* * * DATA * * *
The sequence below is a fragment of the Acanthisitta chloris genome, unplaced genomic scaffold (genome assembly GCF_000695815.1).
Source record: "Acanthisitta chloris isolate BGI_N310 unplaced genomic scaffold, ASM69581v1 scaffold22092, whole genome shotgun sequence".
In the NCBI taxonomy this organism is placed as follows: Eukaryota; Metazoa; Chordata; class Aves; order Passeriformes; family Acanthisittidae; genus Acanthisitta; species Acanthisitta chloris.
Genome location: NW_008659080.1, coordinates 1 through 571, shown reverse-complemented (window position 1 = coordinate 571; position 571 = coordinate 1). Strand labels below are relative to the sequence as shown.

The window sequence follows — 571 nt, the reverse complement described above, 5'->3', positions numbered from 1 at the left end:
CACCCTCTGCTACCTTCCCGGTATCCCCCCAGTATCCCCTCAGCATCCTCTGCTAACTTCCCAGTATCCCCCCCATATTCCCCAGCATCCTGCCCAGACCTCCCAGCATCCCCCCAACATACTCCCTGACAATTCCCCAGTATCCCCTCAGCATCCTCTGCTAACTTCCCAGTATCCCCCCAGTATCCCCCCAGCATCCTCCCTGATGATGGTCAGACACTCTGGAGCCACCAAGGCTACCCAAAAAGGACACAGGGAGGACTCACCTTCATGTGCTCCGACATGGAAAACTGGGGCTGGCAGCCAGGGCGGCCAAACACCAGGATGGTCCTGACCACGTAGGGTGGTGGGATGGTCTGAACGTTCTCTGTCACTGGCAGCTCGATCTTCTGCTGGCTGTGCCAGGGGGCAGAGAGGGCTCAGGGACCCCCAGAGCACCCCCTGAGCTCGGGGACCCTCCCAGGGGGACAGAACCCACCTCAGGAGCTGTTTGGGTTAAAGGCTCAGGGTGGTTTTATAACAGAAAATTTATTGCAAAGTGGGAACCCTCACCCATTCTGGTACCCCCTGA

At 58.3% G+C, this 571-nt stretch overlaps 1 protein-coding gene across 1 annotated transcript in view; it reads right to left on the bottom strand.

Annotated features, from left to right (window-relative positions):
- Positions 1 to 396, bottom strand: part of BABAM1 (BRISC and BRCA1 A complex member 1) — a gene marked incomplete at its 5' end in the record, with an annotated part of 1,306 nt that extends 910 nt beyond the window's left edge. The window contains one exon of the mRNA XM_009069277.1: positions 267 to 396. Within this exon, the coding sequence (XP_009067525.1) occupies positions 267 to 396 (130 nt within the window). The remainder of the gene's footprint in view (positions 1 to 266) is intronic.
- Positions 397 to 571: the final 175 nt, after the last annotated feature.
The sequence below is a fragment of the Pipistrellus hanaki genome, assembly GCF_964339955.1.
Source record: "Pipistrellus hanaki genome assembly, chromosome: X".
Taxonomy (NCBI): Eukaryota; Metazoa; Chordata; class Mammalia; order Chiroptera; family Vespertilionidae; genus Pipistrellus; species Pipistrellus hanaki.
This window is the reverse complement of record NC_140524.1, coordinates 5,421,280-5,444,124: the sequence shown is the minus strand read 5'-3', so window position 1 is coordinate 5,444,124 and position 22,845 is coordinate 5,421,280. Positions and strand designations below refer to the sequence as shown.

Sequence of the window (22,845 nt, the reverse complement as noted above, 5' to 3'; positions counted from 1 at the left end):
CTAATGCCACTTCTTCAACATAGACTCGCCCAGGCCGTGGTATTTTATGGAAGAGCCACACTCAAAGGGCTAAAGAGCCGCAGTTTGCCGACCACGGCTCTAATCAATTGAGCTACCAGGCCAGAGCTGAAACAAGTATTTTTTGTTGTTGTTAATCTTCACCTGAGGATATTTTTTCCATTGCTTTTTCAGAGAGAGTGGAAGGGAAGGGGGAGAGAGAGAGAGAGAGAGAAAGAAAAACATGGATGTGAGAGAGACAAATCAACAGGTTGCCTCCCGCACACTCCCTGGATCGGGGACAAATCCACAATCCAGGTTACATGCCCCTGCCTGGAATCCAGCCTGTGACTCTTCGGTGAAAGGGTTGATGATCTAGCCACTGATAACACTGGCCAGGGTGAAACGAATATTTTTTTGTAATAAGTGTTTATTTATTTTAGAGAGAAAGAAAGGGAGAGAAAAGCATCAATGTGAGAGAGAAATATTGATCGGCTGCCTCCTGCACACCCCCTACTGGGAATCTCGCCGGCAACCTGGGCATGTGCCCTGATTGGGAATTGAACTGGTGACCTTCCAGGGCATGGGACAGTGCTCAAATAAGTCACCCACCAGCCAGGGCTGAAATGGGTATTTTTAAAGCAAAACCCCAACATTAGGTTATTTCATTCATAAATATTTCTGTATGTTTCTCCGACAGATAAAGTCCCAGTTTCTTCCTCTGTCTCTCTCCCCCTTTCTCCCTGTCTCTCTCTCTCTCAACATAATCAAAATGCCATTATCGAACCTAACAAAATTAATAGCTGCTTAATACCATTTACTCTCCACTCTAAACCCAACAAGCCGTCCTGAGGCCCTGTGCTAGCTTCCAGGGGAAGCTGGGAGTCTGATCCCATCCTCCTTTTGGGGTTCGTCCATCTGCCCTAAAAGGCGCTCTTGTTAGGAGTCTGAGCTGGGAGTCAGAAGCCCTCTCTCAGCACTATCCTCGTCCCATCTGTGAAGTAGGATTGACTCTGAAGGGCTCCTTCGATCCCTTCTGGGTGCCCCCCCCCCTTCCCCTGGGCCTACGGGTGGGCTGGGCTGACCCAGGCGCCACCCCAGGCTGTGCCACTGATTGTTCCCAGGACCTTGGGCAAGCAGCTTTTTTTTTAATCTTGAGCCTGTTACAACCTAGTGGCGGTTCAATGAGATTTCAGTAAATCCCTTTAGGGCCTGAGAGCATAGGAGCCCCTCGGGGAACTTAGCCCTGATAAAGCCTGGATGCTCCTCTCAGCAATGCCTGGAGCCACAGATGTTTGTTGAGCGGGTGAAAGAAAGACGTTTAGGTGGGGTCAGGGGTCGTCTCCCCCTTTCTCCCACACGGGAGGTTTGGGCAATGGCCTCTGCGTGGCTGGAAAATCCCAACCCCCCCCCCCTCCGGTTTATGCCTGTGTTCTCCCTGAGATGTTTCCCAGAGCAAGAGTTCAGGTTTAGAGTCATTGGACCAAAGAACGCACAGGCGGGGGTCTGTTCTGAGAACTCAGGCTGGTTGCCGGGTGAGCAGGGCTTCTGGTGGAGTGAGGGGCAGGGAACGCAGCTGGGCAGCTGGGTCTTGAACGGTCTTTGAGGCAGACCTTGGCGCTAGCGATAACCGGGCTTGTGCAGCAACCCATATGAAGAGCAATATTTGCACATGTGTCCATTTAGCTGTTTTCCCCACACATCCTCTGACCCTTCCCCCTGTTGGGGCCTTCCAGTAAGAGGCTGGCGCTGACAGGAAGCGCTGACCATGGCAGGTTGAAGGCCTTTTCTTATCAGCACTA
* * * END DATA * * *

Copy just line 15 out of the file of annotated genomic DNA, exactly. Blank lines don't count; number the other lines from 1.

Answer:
Sequence of the window (22,845 nt, the reverse complement as noted above, 5' to 3'; positions counted from 1 at the left end):